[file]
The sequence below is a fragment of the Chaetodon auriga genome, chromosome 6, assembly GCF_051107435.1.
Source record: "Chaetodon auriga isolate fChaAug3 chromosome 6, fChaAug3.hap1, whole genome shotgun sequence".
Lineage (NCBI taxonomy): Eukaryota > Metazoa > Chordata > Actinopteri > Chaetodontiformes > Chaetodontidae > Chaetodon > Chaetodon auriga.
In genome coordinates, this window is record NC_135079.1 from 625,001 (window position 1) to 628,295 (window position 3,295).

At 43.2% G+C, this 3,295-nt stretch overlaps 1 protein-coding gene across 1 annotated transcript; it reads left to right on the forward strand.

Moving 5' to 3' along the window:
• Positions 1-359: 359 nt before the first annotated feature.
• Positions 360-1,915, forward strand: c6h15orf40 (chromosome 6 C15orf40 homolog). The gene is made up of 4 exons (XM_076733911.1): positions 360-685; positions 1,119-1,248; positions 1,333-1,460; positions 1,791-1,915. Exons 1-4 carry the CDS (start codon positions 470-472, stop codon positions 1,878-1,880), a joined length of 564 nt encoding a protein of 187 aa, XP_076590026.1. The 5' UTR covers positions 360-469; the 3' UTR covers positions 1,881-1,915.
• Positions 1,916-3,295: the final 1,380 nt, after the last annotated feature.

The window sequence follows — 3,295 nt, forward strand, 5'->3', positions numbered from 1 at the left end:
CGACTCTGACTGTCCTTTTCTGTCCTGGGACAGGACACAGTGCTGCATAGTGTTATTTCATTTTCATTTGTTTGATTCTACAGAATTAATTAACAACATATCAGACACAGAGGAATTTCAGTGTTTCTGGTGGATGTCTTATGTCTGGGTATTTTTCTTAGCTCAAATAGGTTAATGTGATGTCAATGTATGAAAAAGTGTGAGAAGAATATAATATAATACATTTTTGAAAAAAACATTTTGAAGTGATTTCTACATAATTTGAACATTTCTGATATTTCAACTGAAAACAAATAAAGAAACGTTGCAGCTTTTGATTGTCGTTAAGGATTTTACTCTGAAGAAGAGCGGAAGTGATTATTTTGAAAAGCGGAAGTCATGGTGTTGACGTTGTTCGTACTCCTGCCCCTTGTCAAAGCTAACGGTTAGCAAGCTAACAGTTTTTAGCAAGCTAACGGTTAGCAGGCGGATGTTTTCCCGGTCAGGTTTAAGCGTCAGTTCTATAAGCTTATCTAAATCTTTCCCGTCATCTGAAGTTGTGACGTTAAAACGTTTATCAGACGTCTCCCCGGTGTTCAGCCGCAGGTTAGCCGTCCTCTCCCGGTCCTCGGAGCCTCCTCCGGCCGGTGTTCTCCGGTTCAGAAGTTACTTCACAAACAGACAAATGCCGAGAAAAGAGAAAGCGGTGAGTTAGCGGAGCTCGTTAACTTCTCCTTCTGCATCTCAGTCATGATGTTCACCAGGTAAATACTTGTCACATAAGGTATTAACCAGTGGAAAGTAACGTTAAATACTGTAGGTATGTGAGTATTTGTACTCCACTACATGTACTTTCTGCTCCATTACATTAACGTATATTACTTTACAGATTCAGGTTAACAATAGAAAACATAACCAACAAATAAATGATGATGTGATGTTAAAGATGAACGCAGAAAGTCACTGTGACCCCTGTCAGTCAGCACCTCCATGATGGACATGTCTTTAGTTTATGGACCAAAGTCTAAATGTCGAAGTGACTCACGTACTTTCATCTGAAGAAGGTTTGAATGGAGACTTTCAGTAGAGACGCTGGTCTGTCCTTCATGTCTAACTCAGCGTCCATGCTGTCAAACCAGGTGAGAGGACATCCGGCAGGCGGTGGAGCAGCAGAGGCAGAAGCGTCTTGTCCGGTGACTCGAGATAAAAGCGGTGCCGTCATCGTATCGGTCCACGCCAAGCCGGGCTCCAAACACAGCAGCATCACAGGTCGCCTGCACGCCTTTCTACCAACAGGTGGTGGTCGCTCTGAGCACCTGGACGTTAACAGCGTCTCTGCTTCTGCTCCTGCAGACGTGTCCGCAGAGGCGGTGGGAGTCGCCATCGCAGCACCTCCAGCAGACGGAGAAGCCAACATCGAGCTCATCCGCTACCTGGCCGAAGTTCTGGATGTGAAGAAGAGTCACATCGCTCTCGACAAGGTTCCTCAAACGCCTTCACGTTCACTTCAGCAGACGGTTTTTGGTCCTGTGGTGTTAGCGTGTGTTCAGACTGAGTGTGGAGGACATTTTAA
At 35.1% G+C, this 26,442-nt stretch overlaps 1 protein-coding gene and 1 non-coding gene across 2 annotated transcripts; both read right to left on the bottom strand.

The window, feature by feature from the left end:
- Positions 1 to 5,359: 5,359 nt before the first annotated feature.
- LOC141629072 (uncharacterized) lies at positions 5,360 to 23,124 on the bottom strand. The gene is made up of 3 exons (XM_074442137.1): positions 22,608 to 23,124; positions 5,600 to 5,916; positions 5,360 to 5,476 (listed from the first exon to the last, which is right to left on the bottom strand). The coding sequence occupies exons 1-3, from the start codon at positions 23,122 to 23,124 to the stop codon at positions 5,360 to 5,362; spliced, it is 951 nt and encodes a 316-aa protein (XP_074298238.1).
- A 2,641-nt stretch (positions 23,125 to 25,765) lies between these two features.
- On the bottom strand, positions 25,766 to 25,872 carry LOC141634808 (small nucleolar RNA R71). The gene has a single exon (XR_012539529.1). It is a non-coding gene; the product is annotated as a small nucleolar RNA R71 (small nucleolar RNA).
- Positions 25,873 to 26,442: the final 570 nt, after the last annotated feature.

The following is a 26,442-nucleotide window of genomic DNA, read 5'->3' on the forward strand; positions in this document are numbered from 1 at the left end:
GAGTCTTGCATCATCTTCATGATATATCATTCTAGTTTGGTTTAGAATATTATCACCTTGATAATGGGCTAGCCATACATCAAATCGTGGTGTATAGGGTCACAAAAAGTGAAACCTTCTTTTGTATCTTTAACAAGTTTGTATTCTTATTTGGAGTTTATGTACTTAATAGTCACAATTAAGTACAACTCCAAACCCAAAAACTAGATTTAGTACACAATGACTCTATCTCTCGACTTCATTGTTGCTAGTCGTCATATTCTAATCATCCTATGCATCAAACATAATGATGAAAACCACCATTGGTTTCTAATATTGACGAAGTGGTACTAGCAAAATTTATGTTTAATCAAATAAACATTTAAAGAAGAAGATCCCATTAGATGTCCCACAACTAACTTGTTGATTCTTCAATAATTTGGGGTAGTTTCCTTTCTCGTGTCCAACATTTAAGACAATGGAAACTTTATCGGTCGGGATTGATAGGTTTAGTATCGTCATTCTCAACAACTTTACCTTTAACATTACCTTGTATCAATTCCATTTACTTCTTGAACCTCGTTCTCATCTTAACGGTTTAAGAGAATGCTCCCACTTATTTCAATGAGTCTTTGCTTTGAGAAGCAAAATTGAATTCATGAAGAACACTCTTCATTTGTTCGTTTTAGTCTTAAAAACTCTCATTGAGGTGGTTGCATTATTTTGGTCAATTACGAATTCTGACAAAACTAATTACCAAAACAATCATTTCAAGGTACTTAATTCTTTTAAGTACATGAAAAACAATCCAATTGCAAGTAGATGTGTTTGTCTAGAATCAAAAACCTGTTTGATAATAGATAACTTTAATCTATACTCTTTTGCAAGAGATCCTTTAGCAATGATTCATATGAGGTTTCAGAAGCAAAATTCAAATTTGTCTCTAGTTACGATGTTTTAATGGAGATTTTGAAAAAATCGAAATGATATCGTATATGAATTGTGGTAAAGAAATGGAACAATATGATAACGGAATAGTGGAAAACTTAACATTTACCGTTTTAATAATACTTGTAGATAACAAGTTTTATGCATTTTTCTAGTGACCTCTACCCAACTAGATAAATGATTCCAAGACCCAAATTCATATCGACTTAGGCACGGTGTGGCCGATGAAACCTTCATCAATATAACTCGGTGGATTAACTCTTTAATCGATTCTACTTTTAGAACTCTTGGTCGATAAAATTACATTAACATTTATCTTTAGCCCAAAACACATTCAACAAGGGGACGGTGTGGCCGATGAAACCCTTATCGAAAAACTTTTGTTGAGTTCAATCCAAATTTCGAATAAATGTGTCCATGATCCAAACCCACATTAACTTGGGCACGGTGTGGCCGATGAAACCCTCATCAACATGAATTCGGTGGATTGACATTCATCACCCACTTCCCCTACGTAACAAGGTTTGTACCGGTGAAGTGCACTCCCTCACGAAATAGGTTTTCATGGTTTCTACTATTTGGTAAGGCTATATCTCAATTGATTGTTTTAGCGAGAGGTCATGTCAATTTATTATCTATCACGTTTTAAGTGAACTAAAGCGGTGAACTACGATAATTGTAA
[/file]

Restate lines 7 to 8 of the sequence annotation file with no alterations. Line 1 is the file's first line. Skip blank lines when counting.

• Positions 1-359: 359 nt before the first annotated feature.
• Positions 360-1,915, forward strand: c6h15orf40 (chromosome 6 C15orf40 homolog). The gene is made up of 4 exons (XM_076733911.1): positions 360-685; positions 1,119-1,248; positions 1,333-1,460; positions 1,791-1,915. Exons 1-4 carry the CDS (start codon positions 470-472, stop codon positions 1,878-1,880), a joined length of 564 nt encoding a protein of 187 aa, XP_076590026.1. The 5' UTR covers positions 360-469; the 3' UTR covers positions 1,881-1,915.